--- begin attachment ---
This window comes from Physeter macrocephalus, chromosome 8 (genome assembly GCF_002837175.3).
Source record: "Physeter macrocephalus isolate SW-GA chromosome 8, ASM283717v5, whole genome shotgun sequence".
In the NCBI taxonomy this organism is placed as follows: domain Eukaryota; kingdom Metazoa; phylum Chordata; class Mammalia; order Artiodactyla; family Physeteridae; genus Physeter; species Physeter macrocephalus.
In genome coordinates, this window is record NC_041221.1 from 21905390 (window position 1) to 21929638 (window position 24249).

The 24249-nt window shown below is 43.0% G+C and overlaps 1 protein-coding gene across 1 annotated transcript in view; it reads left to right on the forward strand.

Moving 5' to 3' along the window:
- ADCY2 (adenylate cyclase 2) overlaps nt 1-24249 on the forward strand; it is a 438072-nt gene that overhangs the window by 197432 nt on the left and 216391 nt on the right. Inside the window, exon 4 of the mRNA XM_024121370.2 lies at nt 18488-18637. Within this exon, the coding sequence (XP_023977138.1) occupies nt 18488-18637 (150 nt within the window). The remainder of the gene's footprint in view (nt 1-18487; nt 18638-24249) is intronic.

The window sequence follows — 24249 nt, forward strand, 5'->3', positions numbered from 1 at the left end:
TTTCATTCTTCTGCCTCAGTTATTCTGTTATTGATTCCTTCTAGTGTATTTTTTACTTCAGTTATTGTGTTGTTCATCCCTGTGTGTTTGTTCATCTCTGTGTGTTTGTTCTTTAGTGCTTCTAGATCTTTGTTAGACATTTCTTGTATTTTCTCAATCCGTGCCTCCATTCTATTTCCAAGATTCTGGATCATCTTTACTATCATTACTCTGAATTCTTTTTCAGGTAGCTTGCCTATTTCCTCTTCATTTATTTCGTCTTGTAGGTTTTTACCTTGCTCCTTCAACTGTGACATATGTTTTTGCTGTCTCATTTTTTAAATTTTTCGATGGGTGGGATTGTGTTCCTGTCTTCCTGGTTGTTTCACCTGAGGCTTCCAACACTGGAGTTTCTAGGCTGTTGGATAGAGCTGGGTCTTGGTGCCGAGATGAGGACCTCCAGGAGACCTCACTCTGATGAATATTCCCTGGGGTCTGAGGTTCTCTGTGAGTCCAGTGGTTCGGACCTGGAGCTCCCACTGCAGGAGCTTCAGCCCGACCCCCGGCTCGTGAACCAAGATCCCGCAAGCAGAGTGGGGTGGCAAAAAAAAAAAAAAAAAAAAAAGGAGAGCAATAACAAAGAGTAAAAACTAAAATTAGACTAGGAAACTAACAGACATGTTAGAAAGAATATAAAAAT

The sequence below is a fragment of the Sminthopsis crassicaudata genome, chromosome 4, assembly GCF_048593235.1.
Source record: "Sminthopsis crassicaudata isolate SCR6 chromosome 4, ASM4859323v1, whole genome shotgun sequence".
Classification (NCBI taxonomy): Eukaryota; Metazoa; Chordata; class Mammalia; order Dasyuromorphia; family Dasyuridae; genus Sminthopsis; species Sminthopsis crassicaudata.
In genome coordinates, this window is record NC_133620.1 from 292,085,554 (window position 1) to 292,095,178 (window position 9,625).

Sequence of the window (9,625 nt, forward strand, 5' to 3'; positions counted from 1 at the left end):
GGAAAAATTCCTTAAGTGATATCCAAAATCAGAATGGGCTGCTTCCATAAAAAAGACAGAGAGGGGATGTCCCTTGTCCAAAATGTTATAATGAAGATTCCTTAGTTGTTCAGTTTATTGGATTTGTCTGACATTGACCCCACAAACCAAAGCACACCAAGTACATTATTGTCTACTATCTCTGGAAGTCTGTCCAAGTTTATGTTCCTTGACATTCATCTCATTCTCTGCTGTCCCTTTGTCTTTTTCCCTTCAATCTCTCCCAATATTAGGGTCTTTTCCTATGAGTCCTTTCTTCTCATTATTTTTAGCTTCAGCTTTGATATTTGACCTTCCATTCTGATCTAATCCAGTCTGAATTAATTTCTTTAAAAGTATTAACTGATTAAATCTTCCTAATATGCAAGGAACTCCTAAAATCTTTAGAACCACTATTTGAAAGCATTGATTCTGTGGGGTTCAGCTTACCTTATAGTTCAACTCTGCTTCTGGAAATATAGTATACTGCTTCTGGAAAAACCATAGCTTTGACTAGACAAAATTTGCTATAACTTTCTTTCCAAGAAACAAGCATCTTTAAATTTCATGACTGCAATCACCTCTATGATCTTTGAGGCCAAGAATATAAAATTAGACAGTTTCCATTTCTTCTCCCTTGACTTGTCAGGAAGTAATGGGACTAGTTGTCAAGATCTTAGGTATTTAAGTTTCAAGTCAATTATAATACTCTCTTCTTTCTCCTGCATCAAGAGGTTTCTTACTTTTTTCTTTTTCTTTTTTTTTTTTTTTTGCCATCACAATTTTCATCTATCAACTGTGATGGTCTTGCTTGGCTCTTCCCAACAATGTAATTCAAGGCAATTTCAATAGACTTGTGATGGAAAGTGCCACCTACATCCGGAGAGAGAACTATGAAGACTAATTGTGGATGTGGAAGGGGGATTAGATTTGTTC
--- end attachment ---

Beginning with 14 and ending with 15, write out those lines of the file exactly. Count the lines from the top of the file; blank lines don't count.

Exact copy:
Sequence of the window (9,625 nt, forward strand, 5' to 3'; positions counted from 1 at the left end):
GGAAAAATTCCTTAAGTGATATCCAAAATCAGAATGGGCTGCTTCCATAAAAAAGACAGAGAGGGGATGTCCCTTGTCCAAAATGTTATAATGAAGATTCCTTAGTTGTTCAGTTTATTGGATTTGTCTGACATTGACCCCACAAACCAAAGCACACCAAGTACATTATTGTCTACTATCTCTGGAAGTCTGTCCAAGTTTATGTTCCTTGACATTCATCTCATTCTCTGCTGTCCCTTTGTCTTTTTCCCTTCAATCTCTCCCAATATTAGGGTCTTTTCCTATGAGTCCTTTCTTCTCATTATTTTTAGCTTCAGCTTTGATATTTGACCTTCCATTCTGATCTAATCCAGTCTGAATTAATTTCTTTAAAAGTATTAACTGATTAAATCTTCCTAATATGCAAGGAACTCCTAAAATCTTTAGAACCACTATTTGAAAGCATTGATTCTGTGGGGTTCAGCTTACCTTATAGTTCAACTCTGCTTCTGGAAATATAGTATACTGCTTCTGGAAAAACCATAGCTTTGACTAGACAAAATTTGCTATAACTTTCTTTCCAAGAAACAAGCATCTTTAAATTTCATGACTGCAATCACCTCTATGATCTTTGAGGCCAAGAATATAAAATTAGACAGTTTCCATTTCTTCTCCCTTGACTTGTCAGGAAGTAATGGGACTAGTTGTCAAGATCTTAGGTATTTAAGTTTCAAGTCAATTATAATACTCTCTTCTTTCTCCTGCATCAAGAGGTTTCTTACTTTTTTCTTTTTCTTTTTTTTTTTTTTTTGCCATCACAATTTTCATCTATCAACTGTGATGGTCTTGCTTGGCTCTTCCCAACAATGTAATTCAAGGCAATTTCAATAGACTTGTGATGGAAAGTGCCACCTACATCCGGAGAGAGAACTATGAAGACTAATTGTGGATGTGGAAGGGGGATTAGATTTGTTC